When I was wee, in the summers, I would pack up the tackle box and sit by the front door, rods in hand, and wait for my dad to get home from work. We’d head to the shoreline and cast out until the sun set.
I love fishing.
But sadly, I haven’t done much of it in the past few years. So, I was thrilled when my dad said he wanted to go on a fishing trip for his birthday.
I plotted a route that would take us through four of the eight states remaining on my checklist – Utah, Idaho, Montana, and Wyoming – a week of fields and streams, mountains and lakes. We rented a cabin, went horseback riding, and ate what we caught. It was great.
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They call it big sky country.
Indeed, it is. A magnificent canopy stretches over it all, brilliant and blue, seemingly farther and higher than the mind can fathom.
We toured Yellowstone National Park, a stunning landscape like no other, steaming and bubbling, gushing and sputtering (did you know that two-thirds of the earth’s geysers are located here?). There were times I wasn’t sure I was still on our planet.
I walked through a breathtaking basin swirling with colors, a porcelain crust floating on a sea of boiling, sulfuric water. I marveled at a lake exhaling a rainbow. At the Continental Divide, I stumbled upon a quiet pond among the pines, full of waterlilies, verdant and lush. And, I witnessed Old Faithful send its famous, feathery plume high into the air – faithfully, of course.
Bears, elk, moose, and bison, we saw them all. It was a land teaming with life, a lovely escape to the untouched and untroubled amidst an economically woeful episode in our country’s history.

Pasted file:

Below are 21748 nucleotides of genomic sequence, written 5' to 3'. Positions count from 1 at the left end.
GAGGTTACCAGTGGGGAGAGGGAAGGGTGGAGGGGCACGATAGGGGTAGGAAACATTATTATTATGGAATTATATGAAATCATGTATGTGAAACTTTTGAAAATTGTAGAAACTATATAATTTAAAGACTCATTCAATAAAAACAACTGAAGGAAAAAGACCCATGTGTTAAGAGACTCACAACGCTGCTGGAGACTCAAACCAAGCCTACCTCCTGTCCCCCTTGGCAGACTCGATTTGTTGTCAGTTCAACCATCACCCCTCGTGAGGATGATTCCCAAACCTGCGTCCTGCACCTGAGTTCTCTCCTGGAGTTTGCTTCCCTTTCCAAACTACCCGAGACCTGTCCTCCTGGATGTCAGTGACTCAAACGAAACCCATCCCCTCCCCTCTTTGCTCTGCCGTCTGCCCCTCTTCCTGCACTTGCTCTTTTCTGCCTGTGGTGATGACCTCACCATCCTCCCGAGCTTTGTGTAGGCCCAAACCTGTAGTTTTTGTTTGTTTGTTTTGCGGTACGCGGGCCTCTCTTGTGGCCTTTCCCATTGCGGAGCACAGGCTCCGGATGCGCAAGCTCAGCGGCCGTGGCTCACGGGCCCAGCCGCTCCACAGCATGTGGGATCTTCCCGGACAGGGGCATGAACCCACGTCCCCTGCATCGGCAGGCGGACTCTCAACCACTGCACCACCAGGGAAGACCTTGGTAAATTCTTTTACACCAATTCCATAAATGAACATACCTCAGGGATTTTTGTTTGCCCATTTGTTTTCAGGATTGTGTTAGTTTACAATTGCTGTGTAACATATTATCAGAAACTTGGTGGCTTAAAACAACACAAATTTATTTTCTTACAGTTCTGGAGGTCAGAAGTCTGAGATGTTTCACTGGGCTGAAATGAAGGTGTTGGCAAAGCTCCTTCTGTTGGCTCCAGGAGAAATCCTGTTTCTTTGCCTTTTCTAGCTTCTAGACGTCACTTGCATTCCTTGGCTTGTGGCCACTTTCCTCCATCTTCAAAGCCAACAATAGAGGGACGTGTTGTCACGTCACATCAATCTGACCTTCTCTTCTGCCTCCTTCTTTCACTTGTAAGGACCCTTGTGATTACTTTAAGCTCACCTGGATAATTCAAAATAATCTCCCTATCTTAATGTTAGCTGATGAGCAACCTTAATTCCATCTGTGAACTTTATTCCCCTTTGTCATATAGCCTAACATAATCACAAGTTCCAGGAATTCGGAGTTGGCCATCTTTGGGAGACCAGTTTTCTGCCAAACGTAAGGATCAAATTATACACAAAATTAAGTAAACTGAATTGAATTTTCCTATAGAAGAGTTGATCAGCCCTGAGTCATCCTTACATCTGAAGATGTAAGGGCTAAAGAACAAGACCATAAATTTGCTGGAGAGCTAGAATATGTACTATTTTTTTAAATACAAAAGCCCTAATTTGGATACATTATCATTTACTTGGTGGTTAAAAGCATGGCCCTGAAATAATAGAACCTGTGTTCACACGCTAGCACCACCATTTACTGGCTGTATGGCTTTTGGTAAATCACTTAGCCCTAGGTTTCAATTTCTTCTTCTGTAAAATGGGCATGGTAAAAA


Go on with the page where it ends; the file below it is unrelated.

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We dropped down through Grand Teton National Park, where we hiked and climbed, boated and fished, all with a breathtaking range of peaks looming before us. Otters playfully swam by, teasing us with their sleek ease in the water. Cutthroat trout ran the steams early in the morning.
We chased waterfalls.
We watched storms crawl across the sky, sometimes sweeping right over us, cooling us off with a momentary downpour.
And we toodled around Jackson Hole, amused by the over-priced tourist traps and “million dollar” cowboy dives.
After dinner each night, we’d head back into town for ice cream and a turn about Jackson Town Square to see what we could see. We found huckleberry ice cream at an unnamed stand across the street from the one-movie theatre (currently, “Harry Potter” at 4:45, 7:00, and 9:40, in case you’re curious), and excellent “maple roasted-walnut” ice cream from Moo’s Gourmet Ice Cream, the only place I know where you can buy a brownie and a paintball gun together.
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Viet Pham, co-chef and co-owner of forage in Salt Lake City and one of this year’s Food & Wine Magazine’s Best New Chefs, had messaged me on my way out west, encouraging me to drop by to meet him, if I had the time.
Unfortunately, I couldn’t squeeze in a dinner at his restaurant. But, with a couple of hours to kill in Salt Lake City before my flight home, I managed to drop by to personally thank him for mentioning my blog in this year’s Best New Chefs issue. He and his partner Bowman Brown invited me to hang out in their small kitchen while they prepped for service. We quickly chatted away the time. Thanks guys, for your hospitality and humility. I hope to make it back to Salt Lake City soon for dinner.
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Will wonders not cease this year? 2011 has been a remarkable journey for me thus far, and I add this trip to its unbelievable itinerary. I am blessed.
Happy birthday, dad. Thanks for letting me stand on your shoulders.
Photos: Grand Prismatic Spring, Yellowstone National Park, Wyoming; Cows in a field, Jackson Hole, Wyoming; Artist’s Painpots, Yellowstone National Park, Wyoming; Viet Pham in the kitchen at forage, Salt Lake City, Utah.